Do you find yourself constantly arguing with your significant other or family members? They may be calling you on your behavior because you are quick to anger. You may find it difficult to disagree without having some kind of confrontation. You might avoid asserting your needs or wants because any discussion will usually result in feeling "hot" about the issue. Maybe you are seeing these qualities in your partner. These are all symptoms of anger management issues.
Anger is a normal emotion that we all experience. We are biologically engineered to experience anger as a survival mechanism to keep ourselves and others free from danger. The problem is that while this mechanism was helpful to our ancestors, it is less useful on a daily basis today. Our anger can become easily activated and might be difficult to decelerate and it is rarely needed for our very survival. Further complicating things is that the expression of anger in today’s world has different social implications for women and men and affects our lives and relationships.
As a woman, you may have grown up with an expectation of putting other's needs and happiness first or repressing your opinions when they don't conform with the consensus. Studies have shown that women have a greater tendency to hide feelings of anger and allow it to build or bottle up. This can lead to explosive anger or anger that might seem disproportionate to a given situation. The guilt, embarrassment and shame that follow put women at greater risk of experiencing depression, anxiety and panic. If any of this sounds familiar, you may be dealing with anger management issues.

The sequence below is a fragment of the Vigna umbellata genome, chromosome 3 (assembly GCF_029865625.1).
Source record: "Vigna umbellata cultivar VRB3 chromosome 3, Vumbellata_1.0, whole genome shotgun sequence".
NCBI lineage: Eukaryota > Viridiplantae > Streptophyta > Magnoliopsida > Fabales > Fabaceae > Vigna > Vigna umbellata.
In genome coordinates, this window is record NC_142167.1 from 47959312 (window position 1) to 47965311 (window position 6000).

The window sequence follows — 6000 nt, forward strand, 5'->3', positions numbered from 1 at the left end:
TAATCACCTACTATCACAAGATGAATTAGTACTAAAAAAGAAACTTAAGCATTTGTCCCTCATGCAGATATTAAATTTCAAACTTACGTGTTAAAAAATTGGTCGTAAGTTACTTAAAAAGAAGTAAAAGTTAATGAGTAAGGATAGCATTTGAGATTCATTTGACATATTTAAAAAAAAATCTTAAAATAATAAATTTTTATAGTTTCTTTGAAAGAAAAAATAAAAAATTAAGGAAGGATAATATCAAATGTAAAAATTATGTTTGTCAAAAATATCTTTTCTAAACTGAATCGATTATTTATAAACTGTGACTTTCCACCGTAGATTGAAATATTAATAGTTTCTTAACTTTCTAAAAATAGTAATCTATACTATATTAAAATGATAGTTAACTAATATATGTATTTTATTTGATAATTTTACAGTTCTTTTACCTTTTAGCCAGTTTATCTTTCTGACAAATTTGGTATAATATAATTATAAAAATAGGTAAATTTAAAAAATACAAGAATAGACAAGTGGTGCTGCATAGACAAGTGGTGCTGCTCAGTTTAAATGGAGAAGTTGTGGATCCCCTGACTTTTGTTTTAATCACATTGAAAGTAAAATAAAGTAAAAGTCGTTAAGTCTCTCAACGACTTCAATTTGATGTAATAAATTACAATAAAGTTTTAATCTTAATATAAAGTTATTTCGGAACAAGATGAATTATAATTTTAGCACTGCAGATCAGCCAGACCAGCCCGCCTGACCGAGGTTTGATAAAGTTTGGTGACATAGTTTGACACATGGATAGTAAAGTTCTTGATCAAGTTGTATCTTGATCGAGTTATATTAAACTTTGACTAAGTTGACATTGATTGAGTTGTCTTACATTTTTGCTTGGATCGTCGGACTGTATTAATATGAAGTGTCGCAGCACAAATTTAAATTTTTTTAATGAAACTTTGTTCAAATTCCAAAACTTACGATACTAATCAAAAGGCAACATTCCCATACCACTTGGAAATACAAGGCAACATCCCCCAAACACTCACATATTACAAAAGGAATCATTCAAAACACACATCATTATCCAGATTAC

Conversely, it is often acceptable and even expected for men to express their anger, disagreement and disappointment. Men may learn as boys that acceptance is weakness and that they are expected to take charge and make changes when something is not up to their expectations. Problems occur when, like women, men's anger is overly or frequently enaged. You might find yourself constantly ready to deal with the next irritant or problem. While physical aggression is an obvious problem, anger can manifest in yelling, shouting, saying hurtful things or character assassinations to "win" arguments. Both men and women with anger management issues may seek revenge or obsess on hurting people who they believe have wronged them. If you believe that you or a loved one are dealing with any of these issues, please consider talking with us. Sandy and Carolynb are trained in anger management and skill building. We can help you to identify your triggers and learn to communicate your wants in a productive way so that you will be heard. We help you to understand your thinking, body responses to anger and examine how your experiences can help you cope more effectively. We will support you and offer you tools to improve the quality of your relationships.